If the West is serious about curbing Vladimir Putin's plans to turn Crimea into a permanent Russian theme park, the answer lies not in dubious sanctions or asset freezes but in the global price of Russia's crucial major export – oil.
Mr. Putin has always been a lousy economic steward, more focused on advancing his goals of restoring Russia's superpower status, consolidating control over key sectors of the economy and rewarding friendly oligarchs, than actually broadening growth and incomes.
Soaring oil prices and insatiable European demand for Russian natural gas provided the financial underpinning for his ambitions. But oil and gas could also be his undoing, because he is nearly as dependent as Venezuela on high world energy prices to keep his grandiose plans from being undone by a plunging economy.
Reducing Moscow's take from oil revenues would ratchet up pressure on the Kremlin, without entailing the huge risks of sanctions, which would likely only make matters worse. This could be accomplished if Washington were to tap its huge strategic petroleum reserve and persuade Saudi Arabia and other oil-producing allies to go along with the increased output long enough to put a severe crimp in Russian state finances.
"The U.S. does have alternatives [to sanctions] that could impose grave costs on Russia," says prominent U.S. oil economist Philip Verleger. Simply put, the plan would require President Barack Obama to reach a deal with Congress to release a fixed amount of oil daily for a lengthy period – not for the usual reasons of a national shortage or emergency, but to dramatically reduce the world price.
Mr. Verleger calculates that if Washington were to put 500,000 barrels a day on the market for up to two years, it would slash world crude prices by $10 to $12 (U.S.) a barrel without putting a significant dent in its own reserves. The tactic would have the added benefit of reducing consumer costs in the U.S., Canada and Europe. As natural gas export prices tend to be linked to oil, these would fall too.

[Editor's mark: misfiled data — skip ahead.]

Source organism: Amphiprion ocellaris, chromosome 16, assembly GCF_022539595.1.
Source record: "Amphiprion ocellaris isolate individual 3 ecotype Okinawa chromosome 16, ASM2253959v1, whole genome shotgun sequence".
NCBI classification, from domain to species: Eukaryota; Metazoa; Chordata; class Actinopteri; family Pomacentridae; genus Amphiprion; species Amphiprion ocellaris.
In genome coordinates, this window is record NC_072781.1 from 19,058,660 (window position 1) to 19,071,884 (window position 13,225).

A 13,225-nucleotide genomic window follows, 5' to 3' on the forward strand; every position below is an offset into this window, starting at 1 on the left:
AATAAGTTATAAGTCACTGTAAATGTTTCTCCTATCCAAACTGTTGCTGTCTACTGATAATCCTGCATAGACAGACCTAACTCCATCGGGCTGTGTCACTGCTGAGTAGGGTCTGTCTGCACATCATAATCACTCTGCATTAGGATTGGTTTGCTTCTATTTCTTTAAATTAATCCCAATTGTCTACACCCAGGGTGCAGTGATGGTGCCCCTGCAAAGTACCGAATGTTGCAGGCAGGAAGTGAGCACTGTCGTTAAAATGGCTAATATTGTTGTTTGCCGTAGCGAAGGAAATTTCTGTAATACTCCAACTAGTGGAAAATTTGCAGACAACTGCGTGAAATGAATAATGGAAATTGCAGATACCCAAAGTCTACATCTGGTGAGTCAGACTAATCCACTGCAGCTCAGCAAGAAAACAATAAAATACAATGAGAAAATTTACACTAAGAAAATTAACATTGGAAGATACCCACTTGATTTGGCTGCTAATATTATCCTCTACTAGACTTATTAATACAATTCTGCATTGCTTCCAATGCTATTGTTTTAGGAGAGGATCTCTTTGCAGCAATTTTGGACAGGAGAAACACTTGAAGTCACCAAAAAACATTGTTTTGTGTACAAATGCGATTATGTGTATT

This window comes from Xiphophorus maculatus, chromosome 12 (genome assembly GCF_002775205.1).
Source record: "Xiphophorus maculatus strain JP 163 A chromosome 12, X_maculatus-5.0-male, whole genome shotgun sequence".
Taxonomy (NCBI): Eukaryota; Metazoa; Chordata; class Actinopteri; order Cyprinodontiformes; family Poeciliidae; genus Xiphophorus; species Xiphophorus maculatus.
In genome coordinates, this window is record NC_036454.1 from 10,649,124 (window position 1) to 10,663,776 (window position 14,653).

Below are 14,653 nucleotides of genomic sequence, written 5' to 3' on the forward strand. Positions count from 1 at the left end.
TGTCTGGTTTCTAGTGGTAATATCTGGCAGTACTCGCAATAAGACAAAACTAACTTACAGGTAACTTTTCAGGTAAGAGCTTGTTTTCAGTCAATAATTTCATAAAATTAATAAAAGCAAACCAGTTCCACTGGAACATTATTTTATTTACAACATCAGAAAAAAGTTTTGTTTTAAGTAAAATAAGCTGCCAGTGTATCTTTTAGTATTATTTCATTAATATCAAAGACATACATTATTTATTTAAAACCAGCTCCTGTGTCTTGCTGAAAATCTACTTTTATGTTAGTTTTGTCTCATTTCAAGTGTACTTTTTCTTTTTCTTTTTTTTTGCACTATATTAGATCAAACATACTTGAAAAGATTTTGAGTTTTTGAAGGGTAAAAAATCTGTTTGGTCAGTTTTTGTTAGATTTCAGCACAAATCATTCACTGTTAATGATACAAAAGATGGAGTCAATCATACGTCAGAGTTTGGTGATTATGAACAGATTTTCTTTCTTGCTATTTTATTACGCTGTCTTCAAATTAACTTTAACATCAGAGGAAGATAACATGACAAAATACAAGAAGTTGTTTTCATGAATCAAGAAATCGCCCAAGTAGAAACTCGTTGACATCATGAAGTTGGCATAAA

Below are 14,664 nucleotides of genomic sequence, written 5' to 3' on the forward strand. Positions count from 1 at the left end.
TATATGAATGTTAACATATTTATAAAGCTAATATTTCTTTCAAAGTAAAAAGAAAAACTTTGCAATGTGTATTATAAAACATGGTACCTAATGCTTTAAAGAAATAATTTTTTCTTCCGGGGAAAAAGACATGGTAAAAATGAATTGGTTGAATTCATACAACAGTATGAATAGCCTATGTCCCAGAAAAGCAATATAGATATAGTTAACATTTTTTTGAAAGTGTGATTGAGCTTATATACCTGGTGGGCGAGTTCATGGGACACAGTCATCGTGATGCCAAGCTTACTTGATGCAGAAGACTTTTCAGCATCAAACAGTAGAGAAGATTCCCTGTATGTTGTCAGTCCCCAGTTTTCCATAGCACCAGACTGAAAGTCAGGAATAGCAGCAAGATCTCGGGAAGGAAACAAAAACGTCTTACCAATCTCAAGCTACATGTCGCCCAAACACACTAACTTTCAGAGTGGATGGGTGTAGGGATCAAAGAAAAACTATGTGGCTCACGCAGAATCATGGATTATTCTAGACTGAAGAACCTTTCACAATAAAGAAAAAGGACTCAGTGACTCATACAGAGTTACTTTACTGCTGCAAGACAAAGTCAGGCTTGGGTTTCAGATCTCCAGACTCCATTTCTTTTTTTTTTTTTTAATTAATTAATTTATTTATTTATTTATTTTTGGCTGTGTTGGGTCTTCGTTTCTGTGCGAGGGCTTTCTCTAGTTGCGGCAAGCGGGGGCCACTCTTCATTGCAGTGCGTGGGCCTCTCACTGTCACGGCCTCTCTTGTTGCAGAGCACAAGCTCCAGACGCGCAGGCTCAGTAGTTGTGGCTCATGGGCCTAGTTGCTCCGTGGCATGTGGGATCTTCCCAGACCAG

Russia, which ranks third among global oil producers and is easily the world's leading exporter of natural gas, would take a direct revenue hit of about 15 per cent – or about $370-billion.
The lost revenue would cut Russian GDP by as much as 4 per cent. "It's not a huge hit, but it would nick them," says Mr. Verleger, who has long argued that the U.S. strategic reserve is far larger than it needs to be at a time when U.S. domestic production is expanding rapidly.
Russia needs oil to be about $117 a barrel to balance its budget. But even after a jittery market drove commodity prices higher in response to the military incursion in Crimea, Brent crude peaked at about $112. It fell back to $109 after Mr. Putin insisted he has no desire for armed conflict or any permanent designs on the region.
When oil declines, the usual response from Saudi Arabia is to cut output, which, in turn, would drive prices back up. But the prospect of Russian pain might be enough to persuade the Saudis to keep the taps wide open. One reason is that the kingdom supports the Syrian insurgency, while the Kremlin is propping up the regime of Bashar Hafez al-Assad. Given that, the Saudis are unlikely to thumb their noses at any moves that deprive Mr. Putin of a significant chunk of his hard income.
This sure sounds like a better plan than the current huffing and puffing. The European Union talks about taking "targeted measures," but most member states are never going to sign on to any penalties that could endanger access to vital Russian energy exports or billions of dollars worth of investments across a broad swath of the Russian economy. The U.S. is in much the same boat.
But which European government is going to reject an alternative that would mean lower energy costs and a less ferocious Russian bear?